The 100 accidents studied were used as a platform to explore the spectrum of causal factors which, by their nature, become less 'hard' the further they are away from the incident. The clear intention was not to lay blame, but rather to investigate possible causes and influences relating to each accident. The measure therefore, was not 'beyond reasonable doubt', but rather 'with reasonable confidence'.

This paper has been developed from a presentation at the international conference of the International Council for Research and Innovation in Building and Construction (cib W99), Sao Paulo, 2003 (Hide et al, 2003).

Journal of Engineering, Design andTechnology Volume 3 Number 1 2005 pp12-23 © 2005 Cape Peninusla University ofTechnology

Alistair Gibb; Sophie Hide; Roger Haslam; Diane Gyi; Trevor Pavitt; Sarah Atkinson & Roy Duff

2. Accident Causality - The Loughborough ConCA model

The ConCA project has produced a causality model (Figure 2), that presents the factors influencing accidents on three planes, namely: immediate accident circumstances, shaping factors and originating influences. These planes can also be viewed in a similar way to Suraji et al's (2001) proximal and distal causes, in that they move from the more immediate and more easily demonstrable aspects, further along the causal chain where the links become more fuzzy and harder to firmly establish. As explained earlier, the concept of 'with reasonable confidence' was used to determine these more distal causes.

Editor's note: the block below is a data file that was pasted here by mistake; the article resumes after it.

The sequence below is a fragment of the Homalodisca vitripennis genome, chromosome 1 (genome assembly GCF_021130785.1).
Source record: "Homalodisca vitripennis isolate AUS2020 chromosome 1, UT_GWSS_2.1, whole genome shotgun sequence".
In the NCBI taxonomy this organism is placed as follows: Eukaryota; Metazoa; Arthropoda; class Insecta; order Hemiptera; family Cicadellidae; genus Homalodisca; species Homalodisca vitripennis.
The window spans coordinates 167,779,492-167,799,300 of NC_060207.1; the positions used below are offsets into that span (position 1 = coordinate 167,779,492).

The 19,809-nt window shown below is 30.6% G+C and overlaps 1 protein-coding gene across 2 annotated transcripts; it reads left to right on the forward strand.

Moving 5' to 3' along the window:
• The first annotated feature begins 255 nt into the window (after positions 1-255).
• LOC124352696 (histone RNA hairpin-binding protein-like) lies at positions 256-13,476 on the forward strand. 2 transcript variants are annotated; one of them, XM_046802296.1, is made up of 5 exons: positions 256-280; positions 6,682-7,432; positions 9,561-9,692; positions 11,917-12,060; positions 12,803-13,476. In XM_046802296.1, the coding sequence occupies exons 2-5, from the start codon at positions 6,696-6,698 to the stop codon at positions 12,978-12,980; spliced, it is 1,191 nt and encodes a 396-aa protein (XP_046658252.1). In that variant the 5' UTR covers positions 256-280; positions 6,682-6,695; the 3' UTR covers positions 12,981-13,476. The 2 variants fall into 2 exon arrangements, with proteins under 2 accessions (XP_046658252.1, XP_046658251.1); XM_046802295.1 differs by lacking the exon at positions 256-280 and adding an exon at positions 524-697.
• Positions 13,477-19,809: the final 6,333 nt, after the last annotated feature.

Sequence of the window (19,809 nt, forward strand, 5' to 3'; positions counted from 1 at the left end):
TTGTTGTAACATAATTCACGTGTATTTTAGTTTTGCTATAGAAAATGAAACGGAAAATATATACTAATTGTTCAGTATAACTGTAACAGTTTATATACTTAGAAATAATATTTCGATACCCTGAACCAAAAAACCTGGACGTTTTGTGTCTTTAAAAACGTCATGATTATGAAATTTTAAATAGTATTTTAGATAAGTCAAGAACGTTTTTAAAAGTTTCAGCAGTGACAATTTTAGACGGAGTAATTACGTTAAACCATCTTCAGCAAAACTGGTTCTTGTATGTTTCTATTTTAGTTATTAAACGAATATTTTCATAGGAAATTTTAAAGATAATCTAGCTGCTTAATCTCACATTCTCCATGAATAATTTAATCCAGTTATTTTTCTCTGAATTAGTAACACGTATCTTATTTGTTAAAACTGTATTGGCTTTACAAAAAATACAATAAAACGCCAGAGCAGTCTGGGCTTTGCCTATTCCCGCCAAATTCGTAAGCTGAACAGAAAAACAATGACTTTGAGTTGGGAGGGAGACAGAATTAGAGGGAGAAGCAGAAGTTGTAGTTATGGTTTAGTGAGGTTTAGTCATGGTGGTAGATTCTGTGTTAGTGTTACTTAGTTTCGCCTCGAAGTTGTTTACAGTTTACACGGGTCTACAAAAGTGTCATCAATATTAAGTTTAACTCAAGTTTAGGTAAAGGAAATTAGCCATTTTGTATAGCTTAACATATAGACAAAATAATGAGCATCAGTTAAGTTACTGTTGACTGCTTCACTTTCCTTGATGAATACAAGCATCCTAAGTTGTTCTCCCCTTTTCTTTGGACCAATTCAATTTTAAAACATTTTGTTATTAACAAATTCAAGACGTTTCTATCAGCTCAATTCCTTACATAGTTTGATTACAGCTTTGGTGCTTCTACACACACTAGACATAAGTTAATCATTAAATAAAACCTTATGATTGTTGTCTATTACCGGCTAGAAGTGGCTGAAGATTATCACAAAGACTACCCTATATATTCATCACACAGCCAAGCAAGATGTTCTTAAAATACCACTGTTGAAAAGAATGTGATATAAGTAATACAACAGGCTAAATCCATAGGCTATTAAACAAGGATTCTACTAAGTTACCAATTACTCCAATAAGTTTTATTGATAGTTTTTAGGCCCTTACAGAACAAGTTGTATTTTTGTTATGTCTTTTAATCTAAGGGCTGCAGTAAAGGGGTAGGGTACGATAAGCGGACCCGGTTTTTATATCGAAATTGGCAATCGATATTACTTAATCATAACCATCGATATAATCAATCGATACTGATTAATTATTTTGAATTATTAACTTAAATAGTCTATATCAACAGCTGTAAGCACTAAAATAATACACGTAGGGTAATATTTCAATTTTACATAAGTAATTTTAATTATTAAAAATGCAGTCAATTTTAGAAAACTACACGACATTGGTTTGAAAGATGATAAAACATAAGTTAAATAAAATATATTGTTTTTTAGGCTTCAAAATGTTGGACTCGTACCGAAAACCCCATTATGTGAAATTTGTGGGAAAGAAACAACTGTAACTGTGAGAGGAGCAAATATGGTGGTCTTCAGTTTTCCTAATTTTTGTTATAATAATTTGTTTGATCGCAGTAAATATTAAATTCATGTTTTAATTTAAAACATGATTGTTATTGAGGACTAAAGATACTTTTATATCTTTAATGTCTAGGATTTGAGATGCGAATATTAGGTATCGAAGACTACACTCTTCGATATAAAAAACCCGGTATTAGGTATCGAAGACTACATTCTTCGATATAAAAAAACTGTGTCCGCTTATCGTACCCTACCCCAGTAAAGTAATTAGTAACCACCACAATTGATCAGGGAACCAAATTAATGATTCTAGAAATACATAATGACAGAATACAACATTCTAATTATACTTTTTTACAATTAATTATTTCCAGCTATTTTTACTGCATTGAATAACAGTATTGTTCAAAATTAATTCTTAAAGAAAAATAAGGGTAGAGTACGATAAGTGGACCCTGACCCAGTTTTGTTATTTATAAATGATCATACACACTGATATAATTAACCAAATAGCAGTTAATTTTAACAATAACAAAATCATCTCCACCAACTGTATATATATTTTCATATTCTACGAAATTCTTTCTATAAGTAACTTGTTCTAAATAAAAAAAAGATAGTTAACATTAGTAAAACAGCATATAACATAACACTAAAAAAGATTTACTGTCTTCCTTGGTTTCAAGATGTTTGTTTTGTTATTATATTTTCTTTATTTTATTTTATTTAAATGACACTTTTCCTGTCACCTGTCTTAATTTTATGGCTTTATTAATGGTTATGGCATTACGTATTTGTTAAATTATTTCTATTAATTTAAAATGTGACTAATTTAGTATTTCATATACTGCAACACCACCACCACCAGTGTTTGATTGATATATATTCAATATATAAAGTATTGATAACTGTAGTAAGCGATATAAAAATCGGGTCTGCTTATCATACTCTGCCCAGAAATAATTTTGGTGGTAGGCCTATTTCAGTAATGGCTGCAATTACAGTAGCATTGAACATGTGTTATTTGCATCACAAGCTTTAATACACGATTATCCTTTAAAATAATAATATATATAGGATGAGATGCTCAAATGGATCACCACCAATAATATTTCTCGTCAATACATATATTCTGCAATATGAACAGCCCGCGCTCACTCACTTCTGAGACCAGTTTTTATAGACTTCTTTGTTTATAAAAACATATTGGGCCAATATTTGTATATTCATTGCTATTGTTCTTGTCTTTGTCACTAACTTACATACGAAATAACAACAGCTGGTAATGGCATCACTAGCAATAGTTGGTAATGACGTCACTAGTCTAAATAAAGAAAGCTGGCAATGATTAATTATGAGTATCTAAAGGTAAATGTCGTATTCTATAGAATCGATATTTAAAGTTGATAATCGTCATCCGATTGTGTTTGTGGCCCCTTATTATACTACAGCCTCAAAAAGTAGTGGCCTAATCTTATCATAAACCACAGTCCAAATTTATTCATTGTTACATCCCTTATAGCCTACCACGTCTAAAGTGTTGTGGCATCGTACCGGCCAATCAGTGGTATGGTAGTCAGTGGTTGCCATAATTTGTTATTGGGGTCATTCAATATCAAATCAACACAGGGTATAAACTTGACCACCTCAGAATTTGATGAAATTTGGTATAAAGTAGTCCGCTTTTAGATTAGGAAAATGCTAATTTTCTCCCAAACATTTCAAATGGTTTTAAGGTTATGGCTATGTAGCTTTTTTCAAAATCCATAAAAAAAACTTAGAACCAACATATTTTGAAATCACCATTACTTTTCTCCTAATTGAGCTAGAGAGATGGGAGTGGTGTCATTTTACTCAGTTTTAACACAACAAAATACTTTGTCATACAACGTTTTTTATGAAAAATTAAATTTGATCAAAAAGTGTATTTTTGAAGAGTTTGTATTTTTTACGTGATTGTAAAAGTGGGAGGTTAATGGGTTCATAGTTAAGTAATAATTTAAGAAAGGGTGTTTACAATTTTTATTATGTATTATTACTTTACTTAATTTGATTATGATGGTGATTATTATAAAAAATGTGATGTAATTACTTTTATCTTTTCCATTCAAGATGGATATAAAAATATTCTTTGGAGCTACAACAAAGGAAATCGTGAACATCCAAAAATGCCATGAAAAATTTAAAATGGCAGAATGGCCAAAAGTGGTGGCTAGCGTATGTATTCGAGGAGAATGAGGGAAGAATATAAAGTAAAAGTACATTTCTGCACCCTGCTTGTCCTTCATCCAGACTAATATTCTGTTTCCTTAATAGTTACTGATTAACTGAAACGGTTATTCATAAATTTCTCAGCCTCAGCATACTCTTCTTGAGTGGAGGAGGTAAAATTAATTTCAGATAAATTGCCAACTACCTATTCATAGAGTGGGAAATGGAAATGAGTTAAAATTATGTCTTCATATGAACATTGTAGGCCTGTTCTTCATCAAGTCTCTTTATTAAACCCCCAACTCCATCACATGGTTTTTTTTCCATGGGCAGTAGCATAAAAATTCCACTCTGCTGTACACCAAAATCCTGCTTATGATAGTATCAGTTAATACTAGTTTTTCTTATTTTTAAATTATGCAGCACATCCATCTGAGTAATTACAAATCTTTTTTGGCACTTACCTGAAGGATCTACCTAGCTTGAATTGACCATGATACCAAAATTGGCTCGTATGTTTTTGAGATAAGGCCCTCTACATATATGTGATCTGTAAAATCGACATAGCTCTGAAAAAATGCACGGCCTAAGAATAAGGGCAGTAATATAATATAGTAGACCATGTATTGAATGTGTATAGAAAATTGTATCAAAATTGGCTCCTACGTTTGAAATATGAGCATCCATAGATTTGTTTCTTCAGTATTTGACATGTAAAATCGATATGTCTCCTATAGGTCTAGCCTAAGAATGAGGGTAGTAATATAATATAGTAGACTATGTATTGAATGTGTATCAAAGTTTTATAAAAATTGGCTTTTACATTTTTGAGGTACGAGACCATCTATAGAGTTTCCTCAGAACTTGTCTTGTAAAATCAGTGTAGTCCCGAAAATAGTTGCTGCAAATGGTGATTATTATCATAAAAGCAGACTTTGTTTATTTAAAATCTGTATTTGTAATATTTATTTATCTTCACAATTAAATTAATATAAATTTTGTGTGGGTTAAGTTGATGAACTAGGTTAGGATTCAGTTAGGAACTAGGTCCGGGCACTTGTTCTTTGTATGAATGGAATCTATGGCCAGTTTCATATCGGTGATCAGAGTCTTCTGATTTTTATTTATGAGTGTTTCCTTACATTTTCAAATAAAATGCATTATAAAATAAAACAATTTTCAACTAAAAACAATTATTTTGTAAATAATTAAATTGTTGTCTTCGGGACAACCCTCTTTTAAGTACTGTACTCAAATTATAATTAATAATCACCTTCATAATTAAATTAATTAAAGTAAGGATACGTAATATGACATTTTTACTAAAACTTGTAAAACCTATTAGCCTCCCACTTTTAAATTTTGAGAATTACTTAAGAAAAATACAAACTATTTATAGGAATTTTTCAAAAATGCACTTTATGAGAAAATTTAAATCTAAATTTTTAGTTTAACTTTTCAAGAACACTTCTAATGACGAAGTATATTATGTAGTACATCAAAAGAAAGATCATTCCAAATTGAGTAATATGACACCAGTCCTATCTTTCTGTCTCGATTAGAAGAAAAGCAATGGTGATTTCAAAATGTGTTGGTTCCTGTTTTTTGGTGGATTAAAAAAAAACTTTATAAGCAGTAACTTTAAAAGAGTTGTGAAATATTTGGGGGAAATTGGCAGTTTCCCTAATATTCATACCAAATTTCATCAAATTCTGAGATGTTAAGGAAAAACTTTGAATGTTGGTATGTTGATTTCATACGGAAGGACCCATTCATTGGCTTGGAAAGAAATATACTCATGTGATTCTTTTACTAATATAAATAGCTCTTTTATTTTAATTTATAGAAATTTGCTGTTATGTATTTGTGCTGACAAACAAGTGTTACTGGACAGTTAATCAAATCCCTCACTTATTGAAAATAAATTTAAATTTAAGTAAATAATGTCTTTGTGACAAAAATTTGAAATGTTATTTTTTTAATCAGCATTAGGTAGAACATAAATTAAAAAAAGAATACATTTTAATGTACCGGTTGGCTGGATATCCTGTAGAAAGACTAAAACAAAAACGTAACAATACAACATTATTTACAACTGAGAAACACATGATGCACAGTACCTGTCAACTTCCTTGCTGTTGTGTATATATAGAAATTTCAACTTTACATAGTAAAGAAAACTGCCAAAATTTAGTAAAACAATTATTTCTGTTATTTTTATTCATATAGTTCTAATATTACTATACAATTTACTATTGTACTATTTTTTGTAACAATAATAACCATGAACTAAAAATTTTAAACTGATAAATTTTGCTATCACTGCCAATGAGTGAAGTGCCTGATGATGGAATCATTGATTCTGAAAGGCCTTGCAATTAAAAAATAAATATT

3. Tools and equipment ssues raised by

the focus groups 3.1 Focus group method

The aim of the seven focus groups was to consult stakeholders in the construction industry, exploring where failure occurs and why accidents still happen. A focus group is a style of group interview whereby the data obtained arises from the interaction and discussion generated from within the group (Morgan and Krueger, 1998). Groups are guided by a moderator, with a style that can be more or less directive, depending on the nature and purpose of the investigation. A degree of caution interpreting focus group findings is required. For example, groups may generate a level of conformity and acquiescence, suppressing individual views that might be felt in private. Alternatively, the researcher may direct discussion into an area unimportant to participants, or achieve this through data interpretation. Nonetheless, focus groups are an established method for gaining insight into views surrounding a research question.